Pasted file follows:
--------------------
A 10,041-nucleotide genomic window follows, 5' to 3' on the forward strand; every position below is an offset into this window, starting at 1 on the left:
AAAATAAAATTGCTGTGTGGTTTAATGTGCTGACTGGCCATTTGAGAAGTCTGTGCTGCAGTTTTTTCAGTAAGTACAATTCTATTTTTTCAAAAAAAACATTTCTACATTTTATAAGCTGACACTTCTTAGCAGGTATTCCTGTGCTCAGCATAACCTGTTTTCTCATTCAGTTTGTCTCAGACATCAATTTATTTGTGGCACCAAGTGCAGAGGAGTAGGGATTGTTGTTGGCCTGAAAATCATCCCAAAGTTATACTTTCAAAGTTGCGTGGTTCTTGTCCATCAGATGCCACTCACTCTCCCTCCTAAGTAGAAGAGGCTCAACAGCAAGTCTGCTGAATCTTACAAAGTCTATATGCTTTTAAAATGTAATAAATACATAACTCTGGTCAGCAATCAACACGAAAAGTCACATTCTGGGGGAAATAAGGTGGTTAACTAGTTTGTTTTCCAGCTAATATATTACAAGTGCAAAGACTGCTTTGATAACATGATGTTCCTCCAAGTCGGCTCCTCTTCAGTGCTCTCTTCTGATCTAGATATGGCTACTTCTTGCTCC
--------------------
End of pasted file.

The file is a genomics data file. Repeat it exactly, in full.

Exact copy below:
A 10,041-nucleotide genomic window follows, 5' to 3' on the forward strand; every position below is an offset into this window, starting at 1 on the left:
AAAATAAAATTGCTGTGTGGTTTAATGTGCTGACTGGCCATTTGAGAAGTCTGTGCTGCAGTTTTTTCAGTAAGTACAATTCTATTTTTTCAAAAAAAACATTTCTACATTTTATAAGCTGACACTTCTTAGCAGGTATTCCTGTGCTCAGCATAACCTGTTTTCTCATTCAGTTTGTCTCAGACATCAATTTATTTGTGGCACCAAGTGCAGAGGAGTAGGGATTGTTGTTGGCCTGAAAATCATCCCAAAGTTATACTTTCAAAGTTGCGTGGTTCTTGTCCATCAGATGCCACTCACTCTCCCTCCTAAGTAGAAGAGGCTCAACAGCAAGTCTGCTGAATCTTACAAAGTCTATATGCTTTTAAAATGTAATAAATACATAACTCTGGTCAGCAATCAACACGAAAAGTCACATTCTGGGGGAAATAAGGTGGTTAACTAGTTTGTTTTCCAGCTAATATATTACAAGTGCAAAGACTGCTTTGATAACATGATGTTCCTCCAAGTCGGCTCCTCTTCAGTGCTCTCTTCTGATCTAGATATGGCTACTTCTTGCTCC